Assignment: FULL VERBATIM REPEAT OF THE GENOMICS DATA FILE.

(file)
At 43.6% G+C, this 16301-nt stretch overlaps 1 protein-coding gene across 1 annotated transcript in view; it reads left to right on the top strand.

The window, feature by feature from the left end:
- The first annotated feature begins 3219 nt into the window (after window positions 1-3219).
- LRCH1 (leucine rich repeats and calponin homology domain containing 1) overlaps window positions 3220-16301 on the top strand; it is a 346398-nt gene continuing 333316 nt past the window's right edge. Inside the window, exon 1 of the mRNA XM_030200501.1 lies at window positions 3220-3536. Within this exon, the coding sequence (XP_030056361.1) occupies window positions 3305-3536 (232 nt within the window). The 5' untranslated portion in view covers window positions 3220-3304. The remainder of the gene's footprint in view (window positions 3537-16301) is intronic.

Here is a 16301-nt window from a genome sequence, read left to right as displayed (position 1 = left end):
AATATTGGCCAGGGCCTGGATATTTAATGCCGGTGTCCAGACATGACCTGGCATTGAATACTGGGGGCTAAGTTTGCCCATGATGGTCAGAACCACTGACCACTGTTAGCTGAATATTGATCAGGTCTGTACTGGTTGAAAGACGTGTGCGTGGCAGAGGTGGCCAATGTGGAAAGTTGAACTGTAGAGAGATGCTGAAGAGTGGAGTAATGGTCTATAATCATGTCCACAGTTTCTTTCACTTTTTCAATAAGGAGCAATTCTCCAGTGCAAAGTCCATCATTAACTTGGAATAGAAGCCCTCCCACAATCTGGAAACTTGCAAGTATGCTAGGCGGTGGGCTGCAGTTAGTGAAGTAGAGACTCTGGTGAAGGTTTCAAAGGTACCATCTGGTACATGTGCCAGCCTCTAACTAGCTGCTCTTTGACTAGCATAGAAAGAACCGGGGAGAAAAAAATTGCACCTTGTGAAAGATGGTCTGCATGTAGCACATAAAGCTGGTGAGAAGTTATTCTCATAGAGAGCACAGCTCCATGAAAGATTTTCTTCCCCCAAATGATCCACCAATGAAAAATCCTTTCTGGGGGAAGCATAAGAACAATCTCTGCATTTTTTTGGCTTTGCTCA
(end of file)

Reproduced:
At 43.6% G+C, this 16301-nt stretch overlaps 1 protein-coding gene across 1 annotated transcript in view; it reads left to right on the top strand.

The window, feature by feature from the left end:
- The first annotated feature begins 3219 nt into the window (after window positions 1-3219).
- LRCH1 (leucine rich repeats and calponin homology domain containing 1) overlaps window positions 3220-16301 on the top strand; it is a 346398-nt gene continuing 333316 nt past the window's right edge. Inside the window, exon 1 of the mRNA XM_030200501.1 lies at window positions 3220-3536. Within this exon, the coding sequence (XP_030056361.1) occupies window positions 3305-3536 (232 nt within the window). The 5' untranslated portion in view covers window positions 3220-3304. The remainder of the gene's footprint in view (window positions 3537-16301) is intronic.

Here is a 16301-nt window from a genome sequence, read left to right as displayed (position 1 = left end):
AATATTGGCCAGGGCCTGGATATTTAATGCCGGTGTCCAGACATGACCTGGCATTGAATACTGGGGGCTAAGTTTGCCCATGATGGTCAGAACCACTGACCACTGTTAGCTGAATATTGATCAGGTCTGTACTGGTTGAAAGACGTGTGCGTGGCAGAGGTGGCCAATGTGGAAAGTTGAACTGTAGAGAGATGCTGAAGAGTGGAGTAATGGTCTATAATCATGTCCACAGTTTCTTTCACTTTTTCAATAAGGAGCAATTCTCCAGTGCAAAGTCCATCATTAACTTGGAATAGAAGCCCTCCCACAATCTGGAAACTTGCAAGTATGCTAGGCGGTGGGCTGCAGTTAGTGAAGTAGAGACTCTGGTGAAGGTTTCAAAGGTACCATCTGGTACATGTGCCAGCCTCTAACTAGCTGCTCTTTGACTAGCATAGAAAGAACCGGGGAGAAAAAAATTGCACCTTGTGAAAGATGGTCTGCATGTAGCACATAAAGCTGGTGAGAAGTTATTCTCATAGAGAGCACAGCTCCATGAAAGATTTTCTTCCCCCAAATGATCCACCAATGAAAAATCCTTTCTGGGGGAAGCATAAGAACAATCTCTGCATTTTTTTGGCTTTGCTCA